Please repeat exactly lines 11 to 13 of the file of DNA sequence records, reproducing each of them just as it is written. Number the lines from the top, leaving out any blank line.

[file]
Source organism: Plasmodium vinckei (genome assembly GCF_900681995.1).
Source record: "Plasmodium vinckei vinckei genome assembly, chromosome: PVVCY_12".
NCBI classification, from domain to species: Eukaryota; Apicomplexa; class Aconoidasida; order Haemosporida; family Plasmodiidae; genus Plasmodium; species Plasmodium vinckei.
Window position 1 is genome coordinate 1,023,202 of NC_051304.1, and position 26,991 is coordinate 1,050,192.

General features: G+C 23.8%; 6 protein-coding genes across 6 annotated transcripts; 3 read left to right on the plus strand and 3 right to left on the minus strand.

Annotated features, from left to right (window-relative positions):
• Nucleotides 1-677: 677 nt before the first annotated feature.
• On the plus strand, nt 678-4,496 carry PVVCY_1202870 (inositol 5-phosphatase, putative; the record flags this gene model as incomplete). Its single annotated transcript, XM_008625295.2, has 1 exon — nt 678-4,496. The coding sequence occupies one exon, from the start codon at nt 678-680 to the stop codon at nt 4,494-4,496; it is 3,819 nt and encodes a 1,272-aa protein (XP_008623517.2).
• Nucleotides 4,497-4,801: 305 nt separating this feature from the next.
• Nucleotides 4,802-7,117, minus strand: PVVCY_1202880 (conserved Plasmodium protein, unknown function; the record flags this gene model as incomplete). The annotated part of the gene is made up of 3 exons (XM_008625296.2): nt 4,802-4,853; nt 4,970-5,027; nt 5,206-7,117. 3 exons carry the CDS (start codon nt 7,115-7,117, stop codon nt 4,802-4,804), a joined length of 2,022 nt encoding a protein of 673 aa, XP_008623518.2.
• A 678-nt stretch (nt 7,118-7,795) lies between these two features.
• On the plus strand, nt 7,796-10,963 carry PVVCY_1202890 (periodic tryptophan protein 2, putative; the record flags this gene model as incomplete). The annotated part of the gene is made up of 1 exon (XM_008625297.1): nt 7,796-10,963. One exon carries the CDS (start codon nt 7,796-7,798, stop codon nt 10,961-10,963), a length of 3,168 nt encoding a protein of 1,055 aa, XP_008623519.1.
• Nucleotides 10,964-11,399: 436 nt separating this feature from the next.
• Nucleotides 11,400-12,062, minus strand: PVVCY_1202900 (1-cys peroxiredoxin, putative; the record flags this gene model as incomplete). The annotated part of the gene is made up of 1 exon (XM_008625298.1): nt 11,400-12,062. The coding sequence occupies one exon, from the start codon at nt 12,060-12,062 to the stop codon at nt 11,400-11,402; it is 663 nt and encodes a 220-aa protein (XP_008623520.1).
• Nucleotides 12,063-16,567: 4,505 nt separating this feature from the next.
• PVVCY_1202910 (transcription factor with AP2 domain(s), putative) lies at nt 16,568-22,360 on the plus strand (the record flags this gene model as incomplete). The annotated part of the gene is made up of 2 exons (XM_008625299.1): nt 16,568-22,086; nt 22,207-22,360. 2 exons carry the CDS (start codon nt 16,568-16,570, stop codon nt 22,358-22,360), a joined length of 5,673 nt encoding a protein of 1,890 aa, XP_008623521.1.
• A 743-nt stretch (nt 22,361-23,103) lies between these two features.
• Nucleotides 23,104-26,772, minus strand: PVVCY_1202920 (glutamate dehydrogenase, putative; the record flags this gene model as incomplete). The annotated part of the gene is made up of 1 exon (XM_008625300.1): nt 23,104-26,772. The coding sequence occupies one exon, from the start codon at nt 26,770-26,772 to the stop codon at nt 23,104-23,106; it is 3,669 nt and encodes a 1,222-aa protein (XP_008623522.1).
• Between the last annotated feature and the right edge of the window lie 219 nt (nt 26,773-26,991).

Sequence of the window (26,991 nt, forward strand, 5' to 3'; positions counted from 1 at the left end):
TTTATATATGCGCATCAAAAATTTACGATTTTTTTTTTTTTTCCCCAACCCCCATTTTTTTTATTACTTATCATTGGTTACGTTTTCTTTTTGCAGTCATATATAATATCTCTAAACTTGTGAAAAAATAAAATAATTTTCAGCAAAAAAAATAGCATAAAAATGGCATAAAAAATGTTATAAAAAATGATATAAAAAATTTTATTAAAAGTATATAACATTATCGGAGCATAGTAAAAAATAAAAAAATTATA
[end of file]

• A 678-nt stretch (nt 7,118-7,795) lies between these two features.
• On the plus strand, nt 7,796-10,963 carry PVVCY_1202890 (periodic tryptophan protein 2, putative; the record flags this gene model as incomplete). The annotated part of the gene is made up of 1 exon (XM_008625297.1): nt 7,796-10,963. One exon carries the CDS (start codon nt 7,796-7,798, stop codon nt 10,961-10,963), a length of 3,168 nt encoding a protein of 1,055 aa, XP_008623519.1.
• Nucleotides 10,964-11,399: 436 nt separating this feature from the next.